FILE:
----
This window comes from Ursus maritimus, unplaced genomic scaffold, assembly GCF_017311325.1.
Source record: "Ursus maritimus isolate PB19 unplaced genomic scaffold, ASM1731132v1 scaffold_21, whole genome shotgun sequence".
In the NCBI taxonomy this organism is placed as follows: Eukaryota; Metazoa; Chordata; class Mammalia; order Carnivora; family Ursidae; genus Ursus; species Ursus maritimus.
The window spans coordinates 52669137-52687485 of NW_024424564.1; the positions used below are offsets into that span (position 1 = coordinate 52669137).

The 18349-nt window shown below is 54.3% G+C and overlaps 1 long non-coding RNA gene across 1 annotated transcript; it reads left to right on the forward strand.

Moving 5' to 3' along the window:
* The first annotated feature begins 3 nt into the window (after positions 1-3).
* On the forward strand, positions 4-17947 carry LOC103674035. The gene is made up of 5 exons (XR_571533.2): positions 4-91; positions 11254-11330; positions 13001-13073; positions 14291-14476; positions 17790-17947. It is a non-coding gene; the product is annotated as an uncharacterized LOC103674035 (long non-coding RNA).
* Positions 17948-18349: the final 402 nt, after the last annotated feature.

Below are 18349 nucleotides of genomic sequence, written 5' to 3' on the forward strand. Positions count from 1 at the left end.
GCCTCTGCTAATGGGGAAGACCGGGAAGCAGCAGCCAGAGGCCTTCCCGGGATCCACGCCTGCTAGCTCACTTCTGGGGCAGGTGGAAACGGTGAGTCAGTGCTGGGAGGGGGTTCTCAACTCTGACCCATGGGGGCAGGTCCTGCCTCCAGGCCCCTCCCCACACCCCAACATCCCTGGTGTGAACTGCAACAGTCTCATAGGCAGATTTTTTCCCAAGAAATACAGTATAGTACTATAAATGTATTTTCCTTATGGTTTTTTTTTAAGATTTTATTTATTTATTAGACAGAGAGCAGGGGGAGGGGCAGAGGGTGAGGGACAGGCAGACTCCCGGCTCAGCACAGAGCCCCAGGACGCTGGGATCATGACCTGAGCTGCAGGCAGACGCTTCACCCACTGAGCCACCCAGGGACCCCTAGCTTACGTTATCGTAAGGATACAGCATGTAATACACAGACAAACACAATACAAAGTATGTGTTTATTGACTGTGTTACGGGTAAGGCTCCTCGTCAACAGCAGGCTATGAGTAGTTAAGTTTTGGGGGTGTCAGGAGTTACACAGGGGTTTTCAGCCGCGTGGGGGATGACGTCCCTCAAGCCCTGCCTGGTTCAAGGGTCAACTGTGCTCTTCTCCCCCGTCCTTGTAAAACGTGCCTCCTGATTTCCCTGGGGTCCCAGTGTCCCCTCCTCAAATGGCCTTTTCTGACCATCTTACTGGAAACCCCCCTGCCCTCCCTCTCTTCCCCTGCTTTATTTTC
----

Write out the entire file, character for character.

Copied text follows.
This window comes from Ursus maritimus, unplaced genomic scaffold, assembly GCF_017311325.1.
Source record: "Ursus maritimus isolate PB19 unplaced genomic scaffold, ASM1731132v1 scaffold_21, whole genome shotgun sequence".
In the NCBI taxonomy this organism is placed as follows: Eukaryota; Metazoa; Chordata; class Mammalia; order Carnivora; family Ursidae; genus Ursus; species Ursus maritimus.
The window spans coordinates 52669137-52687485 of NW_024424564.1; the positions used below are offsets into that span (position 1 = coordinate 52669137).

The 18349-nt window shown below is 54.3% G+C and overlaps 1 long non-coding RNA gene across 1 annotated transcript; it reads left to right on the forward strand.

Moving 5' to 3' along the window:
* The first annotated feature begins 3 nt into the window (after positions 1-3).
* On the forward strand, positions 4-17947 carry LOC103674035. The gene is made up of 5 exons (XR_571533.2): positions 4-91; positions 11254-11330; positions 13001-13073; positions 14291-14476; positions 17790-17947. It is a non-coding gene; the product is annotated as an uncharacterized LOC103674035 (long non-coding RNA).
* Positions 17948-18349: the final 402 nt, after the last annotated feature.

Below are 18349 nucleotides of genomic sequence, written 5' to 3' on the forward strand. Positions count from 1 at the left end.
GCCTCTGCTAATGGGGAAGACCGGGAAGCAGCAGCCAGAGGCCTTCCCGGGATCCACGCCTGCTAGCTCACTTCTGGGGCAGGTGGAAACGGTGAGTCAGTGCTGGGAGGGGGTTCTCAACTCTGACCCATGGGGGCAGGTCCTGCCTCCAGGCCCCTCCCCACACCCCAACATCCCTGGTGTGAACTGCAACAGTCTCATAGGCAGATTTTTTCCCAAGAAATACAGTATAGTACTATAAATGTATTTTCCTTATGGTTTTTTTTTAAGATTTTATTTATTTATTAGACAGAGAGCAGGGGGAGGGGCAGAGGGTGAGGGACAGGCAGACTCCCGGCTCAGCACAGAGCCCCAGGACGCTGGGATCATGACCTGAGCTGCAGGCAGACGCTTCACCCACTGAGCCACCCAGGGACCCCTAGCTTACGTTATCGTAAGGATACAGCATGTAATACACAGACAAACACAATACAAAGTATGTGTTTATTGACTGTGTTACGGGTAAGGCTCCTCGTCAACAGCAGGCTATGAGTAGTTAAGTTTTGGGGGTGTCAGGAGTTACACAGGGGTTTTCAGCCGCGTGGGGGATGACGTCCCTCAAGCCCTGCCTGGTTCAAGGGTCAACTGTGCTCTTCTCCCCCGTCCTTGTAAAACGTGCCTCCTGATTTCCCTGGGGTCCCAGTGTCCCCTCCTCAAATGGCCTTTTCTGACCATCTTACTGGAAACCCCCCTGCCCTCCCTCTCTTCCCCTGCTTTATTTTC